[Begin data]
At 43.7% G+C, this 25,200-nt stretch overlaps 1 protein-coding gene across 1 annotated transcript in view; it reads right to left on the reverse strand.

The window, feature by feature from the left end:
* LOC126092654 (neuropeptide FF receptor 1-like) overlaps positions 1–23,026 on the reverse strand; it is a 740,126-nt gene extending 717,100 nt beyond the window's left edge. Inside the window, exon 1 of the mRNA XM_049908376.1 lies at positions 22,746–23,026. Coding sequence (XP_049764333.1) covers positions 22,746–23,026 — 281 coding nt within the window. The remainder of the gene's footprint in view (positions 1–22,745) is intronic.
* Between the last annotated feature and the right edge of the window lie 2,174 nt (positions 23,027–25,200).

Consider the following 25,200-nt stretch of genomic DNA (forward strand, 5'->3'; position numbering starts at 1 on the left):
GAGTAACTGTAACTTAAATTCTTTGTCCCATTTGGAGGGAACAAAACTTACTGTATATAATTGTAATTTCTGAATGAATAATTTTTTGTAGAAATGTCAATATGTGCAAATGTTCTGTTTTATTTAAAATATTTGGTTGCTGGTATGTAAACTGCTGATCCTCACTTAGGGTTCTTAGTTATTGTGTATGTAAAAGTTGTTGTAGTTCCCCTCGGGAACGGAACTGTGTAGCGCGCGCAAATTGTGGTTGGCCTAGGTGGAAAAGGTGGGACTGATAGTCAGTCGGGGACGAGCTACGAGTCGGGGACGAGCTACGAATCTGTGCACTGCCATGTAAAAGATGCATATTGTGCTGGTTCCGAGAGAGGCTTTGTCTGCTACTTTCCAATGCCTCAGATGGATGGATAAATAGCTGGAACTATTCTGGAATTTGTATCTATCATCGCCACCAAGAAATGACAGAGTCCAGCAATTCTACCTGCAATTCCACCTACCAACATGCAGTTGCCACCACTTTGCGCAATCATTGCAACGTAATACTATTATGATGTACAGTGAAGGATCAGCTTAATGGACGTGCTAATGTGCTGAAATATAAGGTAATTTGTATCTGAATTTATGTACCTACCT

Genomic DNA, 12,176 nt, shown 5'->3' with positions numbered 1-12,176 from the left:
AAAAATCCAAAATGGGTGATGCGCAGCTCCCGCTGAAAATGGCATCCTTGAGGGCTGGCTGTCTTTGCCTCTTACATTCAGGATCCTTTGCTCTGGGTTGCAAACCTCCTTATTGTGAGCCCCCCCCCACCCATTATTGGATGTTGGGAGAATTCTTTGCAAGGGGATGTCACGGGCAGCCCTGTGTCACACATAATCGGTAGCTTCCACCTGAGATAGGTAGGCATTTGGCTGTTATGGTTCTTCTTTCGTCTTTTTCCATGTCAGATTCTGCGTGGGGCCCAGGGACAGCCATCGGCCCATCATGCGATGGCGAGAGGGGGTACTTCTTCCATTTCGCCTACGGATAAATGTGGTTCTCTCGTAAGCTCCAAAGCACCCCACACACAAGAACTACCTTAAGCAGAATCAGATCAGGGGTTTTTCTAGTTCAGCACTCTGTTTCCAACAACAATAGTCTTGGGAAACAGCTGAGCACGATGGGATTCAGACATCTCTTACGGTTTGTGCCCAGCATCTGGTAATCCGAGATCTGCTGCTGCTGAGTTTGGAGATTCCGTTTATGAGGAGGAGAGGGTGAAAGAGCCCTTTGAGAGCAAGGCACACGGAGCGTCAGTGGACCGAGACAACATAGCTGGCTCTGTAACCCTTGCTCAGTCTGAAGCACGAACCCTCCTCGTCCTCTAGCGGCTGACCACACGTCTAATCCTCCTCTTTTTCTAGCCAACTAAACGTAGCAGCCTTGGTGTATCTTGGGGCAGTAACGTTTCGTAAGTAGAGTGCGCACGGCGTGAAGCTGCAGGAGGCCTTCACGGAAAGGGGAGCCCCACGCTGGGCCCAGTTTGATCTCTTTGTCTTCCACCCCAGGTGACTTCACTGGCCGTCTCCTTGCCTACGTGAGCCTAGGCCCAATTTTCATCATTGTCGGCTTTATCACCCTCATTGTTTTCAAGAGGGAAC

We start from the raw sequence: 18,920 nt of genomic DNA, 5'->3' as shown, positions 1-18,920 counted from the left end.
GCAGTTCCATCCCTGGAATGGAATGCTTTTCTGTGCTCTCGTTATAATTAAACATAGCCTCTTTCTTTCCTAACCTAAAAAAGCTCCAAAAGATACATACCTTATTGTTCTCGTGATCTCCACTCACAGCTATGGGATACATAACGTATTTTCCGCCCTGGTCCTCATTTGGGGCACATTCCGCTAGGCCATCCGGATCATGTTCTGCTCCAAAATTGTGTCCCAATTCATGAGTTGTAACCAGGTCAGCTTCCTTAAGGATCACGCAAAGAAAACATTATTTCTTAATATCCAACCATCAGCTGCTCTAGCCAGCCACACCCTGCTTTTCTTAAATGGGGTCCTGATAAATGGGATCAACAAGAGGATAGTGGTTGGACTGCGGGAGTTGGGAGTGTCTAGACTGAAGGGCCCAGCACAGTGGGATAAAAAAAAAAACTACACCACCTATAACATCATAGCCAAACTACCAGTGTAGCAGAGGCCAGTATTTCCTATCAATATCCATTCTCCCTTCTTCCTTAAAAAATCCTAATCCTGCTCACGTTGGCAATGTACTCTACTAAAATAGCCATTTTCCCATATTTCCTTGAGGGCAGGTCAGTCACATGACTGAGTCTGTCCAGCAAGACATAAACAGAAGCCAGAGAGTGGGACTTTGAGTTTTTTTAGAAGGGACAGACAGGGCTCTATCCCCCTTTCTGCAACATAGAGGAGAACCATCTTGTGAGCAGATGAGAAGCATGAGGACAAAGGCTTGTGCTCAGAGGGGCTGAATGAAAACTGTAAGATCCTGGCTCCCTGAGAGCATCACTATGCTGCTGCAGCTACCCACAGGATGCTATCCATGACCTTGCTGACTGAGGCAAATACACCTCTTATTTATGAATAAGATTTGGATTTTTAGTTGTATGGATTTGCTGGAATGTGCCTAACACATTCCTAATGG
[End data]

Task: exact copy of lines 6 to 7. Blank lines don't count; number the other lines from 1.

GAGTAACTGTAACTTAAATTCTTTGTCCCATTTGGAGGGAACAAAACTTACTGTATATAATTGTAATTTCTGAATGAATAATTTTTTGTAGAAATGTCAATATGTGCAAATGTTCTGTTTTATTTAAAATATTTGGTTGCTGGTATGTAAACTGCTGATCCTCACTTAGGGTTCTTAGTTATTGTGTATGTAAAAGTTGTTGTAGTTCCCCTCGGGAACGGAACTGTGTAGCGCGCGCAAATTGTGGTTGGCCTAGGTGGAAAAGGTGGGACTGATAGTCAGTCGGGGACGAGCTACGAGTCGGGGACGAGCTACGAATCTGTGCACTGCCATGTAAAAGATGCATATTGTGCTGGTTCCGAGAGAGGCTTTGTCTGCTACTTTCCAATGCCTCAGATGGATGGATAAATAGCTGGAACTATTCTGGAATTTGTATCTATCATCGCCACCAAGAAATGACAGAGTCCAGCAATTCTACCTGCAATTCCACCTACCAACATGCAGTTGCCACCACTTTGCGCAATCATTGCAACGTAATACTATTATGATGTACAGTGAAGGATCAGCTTAATGGACGTGCTAATGTGCTGAAATATAAGGTAATTTGTATCTGAATTTATGTACCTACCT

Genomic DNA, 12,176 nt, shown 5'->3' with positions numbered 1-12,176 from the left: